Cyberwar is a pressing international security problem. The news media breathlessly covers any potential attack before the facts are in. Policy briefs and reports are produced on all levels of government and private industry. It would then behoove us to take a step back and examine opinions about the cyber security threat according to perceptions among policymakers, academics, and cyber security experts in order to understand how the threat emanating from the cyber security realm is constructed in the public discourse. Each constituency has its own view on the issue and how these views manifest is critical to perceptions about the wider societal threat coming from cyberspace.

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Of Sultans and Soap Operas


This is a guest post by Peter S. Henne. Peter is a doctoral candidate at Georgetown University. He formerly worked as a national security consultant. His research focuses on terrorism and religious conflict; he has also written on the role of faith in US foreign policy. During 2012-2013 he will be a fellow at the Miller Center at the University of Virginia.

Last December, I was in Doha to attend the UN’s Alliance of Civilizations conference. While fighting off jet lag in my apartment–the 13 hour flight is a killer–I saw a commercial for ‘Hareem al Sultan’ (the Arabic version of the original Turkish name, ‘The Magnificent Century’), a racy-looking soap opera on a UAE TV station. The show depicts the life of Suleiman the Magnificent–one of the greatest Ottoman Sultans–focusing specifically on the women in his life. I was a little surprised to see something that would shock my rural PA hometown’s sensibilities on Middle Eastern TV, but that was the last I thought of the show.

Until this week, when I saw a report that Turkish Prime Minister Erdogan has publicly attacked the show. Erdogan was upset by its depiction of the Sultan–whom he claimed spent more time on horseback than in the palace–and conservative sentiment in Turkey was angered by the show’s risque nature. Continue reading

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“Dangerous Neighborhood:” Operation ‘Defensive Pillar’ and its Interpreters

This is a guest post by Daniel J. Levine (University of Alabama) and Daniel Bertrand Monk (Colgate University). Daniel J. Levine is author of Recovering International Relations: The Promise of Sustainable Critique. Daniel Bertrand Monk  is the co-editor, with Jacob Mundy, of the forthcoming: The Post-Conflict Environment: Intervention and Critique (University of Michigan, 2013). The authors’ names for this essay have been listed alphabetically.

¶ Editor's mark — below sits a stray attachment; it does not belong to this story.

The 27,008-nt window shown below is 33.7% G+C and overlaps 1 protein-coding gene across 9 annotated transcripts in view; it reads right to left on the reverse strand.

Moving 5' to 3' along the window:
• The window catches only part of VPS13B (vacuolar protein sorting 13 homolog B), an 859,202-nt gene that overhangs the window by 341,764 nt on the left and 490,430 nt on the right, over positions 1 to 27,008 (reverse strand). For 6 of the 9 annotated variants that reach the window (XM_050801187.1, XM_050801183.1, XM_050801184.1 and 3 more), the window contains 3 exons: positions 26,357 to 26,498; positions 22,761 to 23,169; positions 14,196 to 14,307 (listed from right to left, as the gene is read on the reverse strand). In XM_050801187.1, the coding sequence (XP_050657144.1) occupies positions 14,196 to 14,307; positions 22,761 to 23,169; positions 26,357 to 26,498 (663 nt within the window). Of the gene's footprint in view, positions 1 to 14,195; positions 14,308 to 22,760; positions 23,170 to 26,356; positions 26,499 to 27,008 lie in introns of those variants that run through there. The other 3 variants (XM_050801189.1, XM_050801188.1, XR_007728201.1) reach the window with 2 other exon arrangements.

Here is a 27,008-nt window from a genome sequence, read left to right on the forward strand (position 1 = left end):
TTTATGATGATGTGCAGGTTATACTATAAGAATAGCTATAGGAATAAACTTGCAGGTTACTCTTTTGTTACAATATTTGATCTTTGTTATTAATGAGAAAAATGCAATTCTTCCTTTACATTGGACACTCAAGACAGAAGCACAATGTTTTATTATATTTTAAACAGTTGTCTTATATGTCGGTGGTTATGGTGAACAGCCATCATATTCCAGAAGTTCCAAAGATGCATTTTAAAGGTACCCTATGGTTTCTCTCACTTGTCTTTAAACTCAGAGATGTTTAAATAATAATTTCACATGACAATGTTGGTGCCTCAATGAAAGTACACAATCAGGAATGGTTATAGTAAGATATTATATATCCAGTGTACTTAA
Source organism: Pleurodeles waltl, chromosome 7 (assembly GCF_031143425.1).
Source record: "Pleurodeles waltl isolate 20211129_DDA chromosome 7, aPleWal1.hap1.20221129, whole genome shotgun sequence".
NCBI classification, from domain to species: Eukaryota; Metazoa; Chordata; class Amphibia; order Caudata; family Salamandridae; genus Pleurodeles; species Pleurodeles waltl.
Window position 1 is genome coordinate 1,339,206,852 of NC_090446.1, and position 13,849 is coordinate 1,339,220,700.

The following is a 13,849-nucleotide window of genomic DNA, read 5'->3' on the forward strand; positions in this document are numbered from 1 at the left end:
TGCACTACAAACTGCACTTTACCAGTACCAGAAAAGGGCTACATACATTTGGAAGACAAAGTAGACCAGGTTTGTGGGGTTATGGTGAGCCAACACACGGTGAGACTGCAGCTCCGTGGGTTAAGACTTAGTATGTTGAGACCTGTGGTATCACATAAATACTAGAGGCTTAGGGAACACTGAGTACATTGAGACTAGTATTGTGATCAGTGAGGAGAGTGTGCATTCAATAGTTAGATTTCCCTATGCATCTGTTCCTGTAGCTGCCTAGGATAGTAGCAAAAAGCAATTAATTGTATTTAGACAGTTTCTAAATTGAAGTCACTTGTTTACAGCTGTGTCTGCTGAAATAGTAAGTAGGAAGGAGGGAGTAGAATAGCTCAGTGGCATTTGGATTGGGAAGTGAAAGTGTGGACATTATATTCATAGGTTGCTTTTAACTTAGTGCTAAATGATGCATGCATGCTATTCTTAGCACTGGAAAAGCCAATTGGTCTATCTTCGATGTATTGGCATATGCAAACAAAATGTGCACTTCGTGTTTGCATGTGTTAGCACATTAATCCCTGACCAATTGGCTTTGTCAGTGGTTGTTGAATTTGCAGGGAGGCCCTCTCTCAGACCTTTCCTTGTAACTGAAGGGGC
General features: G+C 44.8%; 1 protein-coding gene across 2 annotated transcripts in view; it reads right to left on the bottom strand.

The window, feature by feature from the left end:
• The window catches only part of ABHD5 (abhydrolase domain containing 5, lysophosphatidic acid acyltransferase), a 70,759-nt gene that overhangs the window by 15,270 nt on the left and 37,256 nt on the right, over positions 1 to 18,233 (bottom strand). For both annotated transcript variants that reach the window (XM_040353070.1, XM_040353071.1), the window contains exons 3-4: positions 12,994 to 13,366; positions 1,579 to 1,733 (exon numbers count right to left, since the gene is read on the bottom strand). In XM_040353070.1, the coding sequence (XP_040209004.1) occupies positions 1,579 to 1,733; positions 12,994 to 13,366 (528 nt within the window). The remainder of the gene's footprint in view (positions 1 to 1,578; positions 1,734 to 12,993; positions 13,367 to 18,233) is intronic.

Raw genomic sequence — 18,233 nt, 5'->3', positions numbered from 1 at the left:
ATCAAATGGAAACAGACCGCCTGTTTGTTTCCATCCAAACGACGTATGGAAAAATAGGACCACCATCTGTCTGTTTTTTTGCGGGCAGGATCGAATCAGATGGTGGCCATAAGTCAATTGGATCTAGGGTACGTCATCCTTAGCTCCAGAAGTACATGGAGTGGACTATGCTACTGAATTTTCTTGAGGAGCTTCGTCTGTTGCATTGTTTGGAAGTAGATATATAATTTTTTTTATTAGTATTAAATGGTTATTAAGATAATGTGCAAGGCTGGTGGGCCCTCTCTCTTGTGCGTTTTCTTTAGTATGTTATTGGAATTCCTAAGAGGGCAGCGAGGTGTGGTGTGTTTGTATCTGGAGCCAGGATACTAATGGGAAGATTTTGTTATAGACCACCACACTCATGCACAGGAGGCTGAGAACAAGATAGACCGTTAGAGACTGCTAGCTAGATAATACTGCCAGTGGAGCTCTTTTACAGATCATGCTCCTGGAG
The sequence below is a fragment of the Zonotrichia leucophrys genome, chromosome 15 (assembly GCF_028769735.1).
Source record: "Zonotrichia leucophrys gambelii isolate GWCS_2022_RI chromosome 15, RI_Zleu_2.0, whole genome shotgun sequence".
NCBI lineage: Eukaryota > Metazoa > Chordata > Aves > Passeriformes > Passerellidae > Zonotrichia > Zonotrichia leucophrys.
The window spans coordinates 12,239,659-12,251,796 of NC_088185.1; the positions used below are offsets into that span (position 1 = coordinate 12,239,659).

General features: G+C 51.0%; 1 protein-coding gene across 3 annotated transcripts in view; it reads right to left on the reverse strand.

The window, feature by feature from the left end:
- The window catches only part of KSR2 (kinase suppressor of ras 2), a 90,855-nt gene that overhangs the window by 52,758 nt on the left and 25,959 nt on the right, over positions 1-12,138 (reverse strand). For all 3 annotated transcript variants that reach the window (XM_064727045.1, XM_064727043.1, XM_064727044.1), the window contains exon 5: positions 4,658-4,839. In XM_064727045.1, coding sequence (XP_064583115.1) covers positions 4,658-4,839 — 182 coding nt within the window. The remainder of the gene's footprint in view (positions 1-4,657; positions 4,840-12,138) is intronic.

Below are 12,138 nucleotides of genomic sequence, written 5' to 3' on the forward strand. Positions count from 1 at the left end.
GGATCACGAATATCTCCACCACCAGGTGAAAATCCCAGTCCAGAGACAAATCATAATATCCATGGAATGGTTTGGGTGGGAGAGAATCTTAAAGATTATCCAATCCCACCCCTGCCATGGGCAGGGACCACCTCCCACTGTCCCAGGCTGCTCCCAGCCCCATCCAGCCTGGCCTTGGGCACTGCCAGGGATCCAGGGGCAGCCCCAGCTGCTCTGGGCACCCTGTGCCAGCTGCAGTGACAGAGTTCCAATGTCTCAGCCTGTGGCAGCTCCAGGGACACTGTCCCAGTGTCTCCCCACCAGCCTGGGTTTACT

tl;dr notice: ~2600 words.

“As Ambassador Gillerman has said many times on our show, ‘Israel lives in a dangerous neighborhood.” —  Fox News, 16 November 2012

“As he was asking instructions…a man in his early 20’s came up, stuck the point of a knife against his back and ordered him into the lobby of adjacent building….The youth was…ordered to surrender his money. He explained that the only reason he was there at all was that he had no money…. The man closed his knife and said: “Look, this is a very dangerous neighborhood.  You should never come to this part of the city.”  Then he instructed him to his destination via the safest route, patted him on the back and sent him on his way.” — New York Times, Metropolitan Diary, Lawrence Van Gelder

The Arab Middle East may have undergone significant political transformations in the period between Israel’s 2008 ‘Cast Lead’ Operation against Gaza and the recent ‘Defensive Pillar’ campaign, but no one in Jerusalem or Tel Aviv appears to think that a review of Israel’s ‘grand strategy’ is warranted. If anything, seasoned observers suggest, the Arab Spring seems to have driven Israelis to assume out of resignation a position which Zionist nationalists like Vladimir Jabotinsky once held with fervor. Writing in 1923, Jabotinsky evocatively described a metaphorical “iron wall” that would protect Zion from the ire of its neighbors; for their part, contemporary Israelis (we are told) can only imagine a future in which they will be perpetually enclosed within a (quasi-literal) Iron Dome. Hence, Ethan Bronner  reports: Israelis have concluded that “their dangerous neighborhood is growing still more dangerous…”’ To them “that means not concessions, but being tougher in pursuit of deterrence, and abandoning illusions that a Jewish state will ever be broadly accepted” in the region.

Interpreters of the Israel-Palestine conflict in the ‘Anglosphere’ and seasoned Middle East watchers often resort to the same curious euphemism: seeking to make the region’s unique patterns of violence intelligible to American audiences and to themselves, they explain Israel’s impatience with diplomacy, and its reliance on disproportionate use of force, by referring to the “dangerous neighborhood” in which it finds itself. Bolstered by an “ideology of the offensive” that has been present in Israeli strategic/operational thought since the 1950s (see here, here, and here), and by the ostensible ‘lessons’ of the Shoah for Jewish self-defense, this euphemism evokes positions so pragmatically self-explanatory that no further justification is felt to be needed. The IDF Spokesman’s Unit even released a meme (see the opening image) with the intention of rendering this logic visually explicit.